In Katiyabaaz (2013)—which translates as ‘expert electricity thief’ in the Kanpur dialect— filmmakers Fahad Mustafa and Deepti Kakkar situate the city’s electricity war along the David and Goliath narrative. Except it is probably difficult to figure out who’s who. On one side is a young administrative officer determined to pull KESCO out of its loss-making grind, and on the other is Loha Singh, an expert electricity thief.
It is a thrilling, insightful documentary, more because these are not fictional characters, but real flesh and blood protagonists.
“I am the most ferocious katiyabaaz in the area,” declares Loha Singh in the documentary. But is he really Maheshwari’s adversary? If anything, he is the most disadvantaged individual in the electricity drama. It is a network of power and class differences, with a dash of sexism thrown in for Maheshwari.
It is not that she was unaware of the power crisis faced by common people. “The stealing was both due to a sense of helplessness and also jugaad,” she says. Also a qualified electrical engineer, Maheshwari had some understanding of the crisis she had landed up in.
“What was almost frustrating to watch was that Maheshwari never spoke out against the way things were stacked against her because she is a woman,” says Mustafa.
The filmmakers portray a female IAS officer who wants to be fair. But no one lets her forget her gender—not the politicians, co-workers or ever-disgruntled residents. She is aware that it is an unequal world, and that is precisely why she knows that an all-guns-blazing approach would probably just lead to a transfer order. “Sometimes it feels like life’s better for those who just sign files and go back home, ” Maheshwari says in the documentary.
She has to find a ‘middle path’ so that she is not annihilated in her attempt to change the way Kanpur’s electricity system is being run.
Early morning raids and enforcement in the era of mechanical meters were a tightrope walk. She undertook the transformation of these meters from mechanical to electric, bringing the loss-making machinery—which earlier stood at 28-29 per cent—down to just 14-15 per cent.
But her idealism is tempered by a healthy dose of cynicism. “I am sure there is still electricity theft going on, “ she smiles.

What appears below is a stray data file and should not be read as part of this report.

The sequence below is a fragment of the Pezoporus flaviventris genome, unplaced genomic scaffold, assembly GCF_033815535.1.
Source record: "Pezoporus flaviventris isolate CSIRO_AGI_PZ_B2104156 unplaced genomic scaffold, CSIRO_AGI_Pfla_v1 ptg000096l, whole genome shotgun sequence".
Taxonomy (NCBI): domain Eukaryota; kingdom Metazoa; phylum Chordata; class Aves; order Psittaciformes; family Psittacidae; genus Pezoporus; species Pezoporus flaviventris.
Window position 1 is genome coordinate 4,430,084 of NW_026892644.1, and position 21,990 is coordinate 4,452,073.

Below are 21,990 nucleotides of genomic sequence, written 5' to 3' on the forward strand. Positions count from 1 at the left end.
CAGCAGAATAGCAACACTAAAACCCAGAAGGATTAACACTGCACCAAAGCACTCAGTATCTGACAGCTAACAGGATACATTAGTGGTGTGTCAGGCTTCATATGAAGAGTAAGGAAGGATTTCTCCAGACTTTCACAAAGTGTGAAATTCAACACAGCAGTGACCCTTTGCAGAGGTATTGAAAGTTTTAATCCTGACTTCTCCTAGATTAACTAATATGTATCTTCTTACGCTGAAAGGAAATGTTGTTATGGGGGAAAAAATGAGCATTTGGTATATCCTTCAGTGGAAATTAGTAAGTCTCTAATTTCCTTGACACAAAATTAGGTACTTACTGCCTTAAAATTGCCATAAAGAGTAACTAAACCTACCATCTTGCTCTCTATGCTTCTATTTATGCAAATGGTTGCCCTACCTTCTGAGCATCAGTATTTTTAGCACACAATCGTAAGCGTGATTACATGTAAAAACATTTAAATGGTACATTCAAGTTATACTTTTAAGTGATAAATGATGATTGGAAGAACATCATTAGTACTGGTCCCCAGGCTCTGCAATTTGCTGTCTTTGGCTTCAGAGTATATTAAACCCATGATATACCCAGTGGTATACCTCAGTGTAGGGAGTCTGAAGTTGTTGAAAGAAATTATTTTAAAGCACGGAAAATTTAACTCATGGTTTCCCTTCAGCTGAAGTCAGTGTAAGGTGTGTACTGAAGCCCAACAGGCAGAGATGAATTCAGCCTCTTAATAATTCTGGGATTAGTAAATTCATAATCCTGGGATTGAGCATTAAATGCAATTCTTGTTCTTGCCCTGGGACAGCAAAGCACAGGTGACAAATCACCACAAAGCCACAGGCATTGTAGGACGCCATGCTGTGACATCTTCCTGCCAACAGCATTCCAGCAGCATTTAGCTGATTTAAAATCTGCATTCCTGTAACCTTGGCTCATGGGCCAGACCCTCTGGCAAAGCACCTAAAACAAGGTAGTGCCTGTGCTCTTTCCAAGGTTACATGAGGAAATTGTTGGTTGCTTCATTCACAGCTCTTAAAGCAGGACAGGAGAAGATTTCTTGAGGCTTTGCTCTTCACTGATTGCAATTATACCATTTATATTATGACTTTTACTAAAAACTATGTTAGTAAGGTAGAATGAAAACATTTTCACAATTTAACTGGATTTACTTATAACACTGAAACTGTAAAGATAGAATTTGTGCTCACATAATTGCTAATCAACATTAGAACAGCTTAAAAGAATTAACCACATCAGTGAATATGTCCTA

Though Noida is a different ballgame when compared to Kanpur, she follows a similar approach. You will not see Ritu Maheshwari making war with the system even when she’s tackling corruption or improving the grievance redressal system.
“Noida is a bigger model, and it has as many challenges. If Kanpur had an electricity crisis, Noida’s issues are varied. We had to shift from an administrative to a municipal model. That was my biggest challenge,” she says.
Ticking all boxes
Maheshwari is slowly ticking the boxes that make a suburb an ideal place to live in. For now, she is focused on making Noida more investment-friendly, and well-connected through the Aqualine metro. Memorandums of Understanding (MoUs) with Swedish furniture giant IKEA, which plans to invest Rs 5,500 crore in Noida’s mall and hotel infrastructure, and South Korea’s Changwon have already been signed.
From turning various dumping grounds into forest areas to ensuring a seamless garbage collection and disposal/recycling system, Noida has also emerged as the cleanest suburb of NCR. ” Whatever good work we are doing, it has definitely been possible due to the support and initiative of our CEO,” says S.C. Mishra, deputy general manager and senior project engineer (public health), Noida Authority.
The model cleanliness followed by Maheshwari is “for the citizens and with help of citizens,” which has been tremendously successful. From involving RWA’s, Apartment Owners’ Associations (AOAs) to residents and even children, Maheshwari has made sure that everyone is invested in upholding and perpetuating this immaculate sanitation model.
Maheshwari doesn’t need special powers to transform Noida. But perhaps a small army of more women like her leading the way would help.
(Edited by Zoya Bhatti)